The Irish, on the other hand, had no need to monkey around with blending. Traditional, unblended Irish whiskey was already cheaper to make, smoother, and cleaner tasting than traditional Scottish malt whisky and yet had far more body and flavor than the insipid grain whisky. That circumstance owed to a handful of differences in the way the Irish did things: they used much larger, more economical pot stills; they used hot air rather than pungent peat smoke to dry their malt; and they usually mixed their malted barley with raw barley, oats, and rye, which added a pleasing undertone of bright, spicy graininess. On the strength of all this, most Irish distilleries were able to manage without the expediency of blending until the late 1930s, when hard times devastated the market for premium pure pot-still whiskeys. In the decades that followed, cheaper, tamer blends prevailed in Ireland.

By the 1980s, as the success of those Scottish single malts showed, the world market for whiskey was changing. People were drinking less of it, but when they were drinking it they wanted it to be special. At the end of the decade, Ireland woke up. In 1987, a group of investors opened a third distillery, at Cooley, north of Dublin, dedicated to making a full range of whiskeys. At around the same time, the other two big distilleries were bought by the French firm Pernod Ricard, which provided fresh capital and greater access to foreign markets. By the late '90s, sales of Irish whiskey were growing faster than those of any other kind. All three distilleries were starting to export premium whiskeys long-aged in oak that could compete with fine Scotches and at significantly lower prices.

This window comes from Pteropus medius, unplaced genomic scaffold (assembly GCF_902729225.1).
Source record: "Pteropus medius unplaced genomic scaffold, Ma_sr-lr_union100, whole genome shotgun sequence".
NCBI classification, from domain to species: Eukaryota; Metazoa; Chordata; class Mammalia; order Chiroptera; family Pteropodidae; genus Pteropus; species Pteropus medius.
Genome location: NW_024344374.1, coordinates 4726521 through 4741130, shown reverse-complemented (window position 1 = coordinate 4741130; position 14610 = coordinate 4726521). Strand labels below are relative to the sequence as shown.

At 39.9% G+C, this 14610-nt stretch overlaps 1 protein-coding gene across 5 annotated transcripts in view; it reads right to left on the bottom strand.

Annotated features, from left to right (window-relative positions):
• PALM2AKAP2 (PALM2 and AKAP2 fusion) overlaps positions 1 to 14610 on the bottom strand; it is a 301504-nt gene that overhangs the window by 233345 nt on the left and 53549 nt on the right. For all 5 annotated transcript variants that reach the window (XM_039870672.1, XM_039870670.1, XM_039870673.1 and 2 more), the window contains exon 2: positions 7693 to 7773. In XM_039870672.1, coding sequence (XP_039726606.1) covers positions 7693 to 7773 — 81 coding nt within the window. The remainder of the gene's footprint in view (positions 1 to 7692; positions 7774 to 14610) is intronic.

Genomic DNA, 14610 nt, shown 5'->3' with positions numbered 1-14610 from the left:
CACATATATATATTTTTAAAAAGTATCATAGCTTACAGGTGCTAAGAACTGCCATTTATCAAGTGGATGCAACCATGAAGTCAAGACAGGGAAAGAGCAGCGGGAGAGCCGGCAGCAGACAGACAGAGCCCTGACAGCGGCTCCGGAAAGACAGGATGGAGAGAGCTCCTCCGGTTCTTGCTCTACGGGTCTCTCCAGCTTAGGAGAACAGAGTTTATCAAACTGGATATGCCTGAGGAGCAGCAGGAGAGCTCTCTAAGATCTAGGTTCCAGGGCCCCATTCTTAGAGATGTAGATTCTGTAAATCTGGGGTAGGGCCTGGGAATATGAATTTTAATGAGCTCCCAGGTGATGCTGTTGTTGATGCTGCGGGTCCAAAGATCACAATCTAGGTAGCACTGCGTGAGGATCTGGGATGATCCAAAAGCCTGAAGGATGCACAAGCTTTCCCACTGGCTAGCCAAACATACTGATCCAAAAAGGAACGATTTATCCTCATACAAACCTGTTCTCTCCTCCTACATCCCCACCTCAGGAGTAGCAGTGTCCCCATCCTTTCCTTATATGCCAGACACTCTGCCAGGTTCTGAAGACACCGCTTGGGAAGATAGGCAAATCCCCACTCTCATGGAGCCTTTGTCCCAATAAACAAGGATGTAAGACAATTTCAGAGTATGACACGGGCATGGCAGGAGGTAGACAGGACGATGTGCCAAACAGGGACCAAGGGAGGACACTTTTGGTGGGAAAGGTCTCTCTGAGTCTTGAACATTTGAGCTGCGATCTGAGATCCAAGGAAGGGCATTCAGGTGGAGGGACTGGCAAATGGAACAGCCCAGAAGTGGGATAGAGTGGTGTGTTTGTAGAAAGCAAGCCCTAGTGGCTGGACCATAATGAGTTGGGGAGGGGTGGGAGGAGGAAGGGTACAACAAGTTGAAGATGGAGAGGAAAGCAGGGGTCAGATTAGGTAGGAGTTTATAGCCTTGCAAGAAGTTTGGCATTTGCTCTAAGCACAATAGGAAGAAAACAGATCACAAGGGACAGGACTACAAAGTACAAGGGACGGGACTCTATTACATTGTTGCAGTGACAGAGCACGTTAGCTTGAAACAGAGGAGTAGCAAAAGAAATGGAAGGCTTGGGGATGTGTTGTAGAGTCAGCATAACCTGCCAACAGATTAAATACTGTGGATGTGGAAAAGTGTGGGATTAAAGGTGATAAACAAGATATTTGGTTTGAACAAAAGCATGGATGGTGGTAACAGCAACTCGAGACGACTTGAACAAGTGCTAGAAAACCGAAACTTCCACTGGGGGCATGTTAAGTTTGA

Ten years on, things have only improved. For this article I rounded up 17 Irish whiskeys in a variety of styles, from pure pot-still whiskey made from a mix of malted and raw grain (the 12-year-old Redbreast) to rich pot-still blends (including the lovely Black Bush, a range of older Jamesons, and Midleton Very Rare, a vintage-dated blend of everything that's fine from that distillery). I also found single-malt whiskeys, both triple-distilled (from Bushmills) and double-distilled (Cooley's Tyrconnell). There's even an ultralight aged grain whiskey and a double-distilled one made from peated malt (the Greenore and the Connemara, both also from Cooley). And now Ireland has a fourth distillery, Locke's, in the Midlands, reopened on its 250th birthday in 2007, though its whiskeys aren't ready for market yet.

Taken together, these whiskeys are as refined a group of spirits as I've ever tasted. They're also remarkably consistent in character, with a sweet graininess in the nose, a sherry's muskiness on the tongue, and only a hint of sting in the tail to remind you that you're drinking liquor. While they'll stand up to an ice cube or two, if that's your preference, whiskeys this smooth require no ice or water to soften them. Indeed, if they have a fault, it's that they're a bit too obliging; in Ireland they call such things "moreish" (that is, they make you want more). I'd love to see one of Ireland's distillers resume the practice, last seen in the 1950s, of mixing barley with oats and rye in order to bring back that old-fashioned hint of spice and funk. Then again, to quibble with something at once so moreish and so consistently affordable as fine Irish whiskey seems more than a little ill spirited.